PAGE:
NCAA Weighs Future Championship Sites Against 'Religious Freedom' Law In Missouri
The NCAA has put off its December announcement on future championship sites to give itself the chance to monitor what happens in state legislatures this fall.
When the Missouri legislature re-convenes, it’s possible that a so-called "religious freedom" bill may pop up again on the agenda. That concerns Kansas City Sports Commission Executive Director Kathy Nelson. Especially since the sports commission submitted a record of 55 bids to the NCAA to host championships.
“For us, we have 55 have chances to get shot down if someone decides to vote for this,” said Nelson.
Nelson says that the NCAA and others such as the Big 12 Conference could have pulled up the stakes on future championships already scheduled for Kansas City if the religious freedom bill, known as SJR 39, passed last spring. Next spring, the Sprint Center in Kansas City will host a men’s Division I basketball regional with the winner advancing to the Final Four in Phoenix, Arizona.
The NCAA this week pulled seven championships out of the state of North Carolina because of its controversial HB2. Most visible is the first and second rounds of the NCAA men’s basketball tournament in Greensboro.
“It has happened now. It has truly happened,” said Nelson. “We’ve seen these championships pulled and a lot of championships. Everyone wants to know: What does that mean for us? It’s very personal.”
Because Kansas City is already locked in for a regional, chances are unlikely that the first and second rounds originally tabbed for Greensboro will be moved to Sprint Center. But that hasn’t stopped the Kansas City Sports Commission from examining the possibility of other championships moving from North Carolina to Kansas City.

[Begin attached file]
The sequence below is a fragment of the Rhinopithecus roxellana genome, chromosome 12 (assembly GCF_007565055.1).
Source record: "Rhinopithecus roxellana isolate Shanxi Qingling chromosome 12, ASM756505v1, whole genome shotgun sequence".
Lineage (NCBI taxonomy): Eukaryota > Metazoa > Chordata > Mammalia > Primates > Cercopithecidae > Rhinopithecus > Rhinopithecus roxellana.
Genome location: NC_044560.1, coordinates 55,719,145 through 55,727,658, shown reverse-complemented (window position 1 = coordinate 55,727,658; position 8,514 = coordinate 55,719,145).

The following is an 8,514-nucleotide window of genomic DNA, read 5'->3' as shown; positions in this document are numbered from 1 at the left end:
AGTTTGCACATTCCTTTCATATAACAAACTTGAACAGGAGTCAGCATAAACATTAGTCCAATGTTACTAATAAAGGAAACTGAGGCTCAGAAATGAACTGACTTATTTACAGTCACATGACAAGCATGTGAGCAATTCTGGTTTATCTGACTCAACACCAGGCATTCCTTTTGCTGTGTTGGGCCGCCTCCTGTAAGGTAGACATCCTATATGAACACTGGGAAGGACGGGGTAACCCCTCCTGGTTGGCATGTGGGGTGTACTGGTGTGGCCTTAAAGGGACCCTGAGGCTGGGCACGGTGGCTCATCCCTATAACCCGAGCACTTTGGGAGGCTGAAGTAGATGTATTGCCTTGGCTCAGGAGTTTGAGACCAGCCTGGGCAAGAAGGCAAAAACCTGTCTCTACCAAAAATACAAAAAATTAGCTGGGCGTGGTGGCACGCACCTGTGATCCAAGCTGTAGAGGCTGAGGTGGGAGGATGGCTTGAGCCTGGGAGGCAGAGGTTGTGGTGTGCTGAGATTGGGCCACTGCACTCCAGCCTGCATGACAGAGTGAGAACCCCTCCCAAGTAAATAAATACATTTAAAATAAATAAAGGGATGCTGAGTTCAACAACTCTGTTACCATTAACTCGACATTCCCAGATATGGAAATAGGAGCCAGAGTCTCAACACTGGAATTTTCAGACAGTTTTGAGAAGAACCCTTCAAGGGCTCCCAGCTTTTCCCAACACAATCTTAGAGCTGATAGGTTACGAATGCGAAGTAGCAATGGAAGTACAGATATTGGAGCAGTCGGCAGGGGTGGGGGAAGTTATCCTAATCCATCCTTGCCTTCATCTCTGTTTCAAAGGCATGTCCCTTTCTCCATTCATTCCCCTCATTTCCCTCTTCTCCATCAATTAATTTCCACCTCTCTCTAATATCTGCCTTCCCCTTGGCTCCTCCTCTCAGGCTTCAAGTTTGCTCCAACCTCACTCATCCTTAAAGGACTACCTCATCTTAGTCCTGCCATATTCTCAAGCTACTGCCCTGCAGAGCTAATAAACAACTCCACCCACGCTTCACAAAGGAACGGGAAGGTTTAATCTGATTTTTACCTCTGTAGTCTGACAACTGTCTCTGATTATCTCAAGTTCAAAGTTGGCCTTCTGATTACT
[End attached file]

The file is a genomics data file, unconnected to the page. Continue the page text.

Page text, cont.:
In a current 10 day bidding process, the most likely possibilities of any bid to be forwarded to the NCAA from KC would be in Division I women’s golf next May, with the Swope course offered as the venue, or the Division II baseball championship over Memorial Day weekend at Community America Ballpark in Kansas City, Kansas.
In each case the Sports Commission needs an NCAA institution as a partner and an official host. For example, if it chooses, UMKC could be a host institution for Division I women’s golf and the MIAA conference, with its office based in KC, could move to the forefront as a potential partner in the Division II baseball venture.
“We’ve been on the phone. We’ve been talking through this,” said Nelson. “The other thing is we have to have communication with venues and hotels to make sure that there are available dates for when those championships will happen.”
At the moment, the Kansas Sports Commission and the city is a potential benefactor for the NCAA’s actions in North Carolina. However, there a scary feeling within the walls of the sports commission office in downtown Kansas City about the possibility of losing championships if SJR 39 passed in Missouri.
“This could have been us,” said Nelson. “We were one vote away from this this spring. When I think about my counterparts in North Carolina, it’s been very emotional for me.”
Greg Echlin is a sports reporter for KCUR 89.3. Reach him on Twitter @GregEchlin.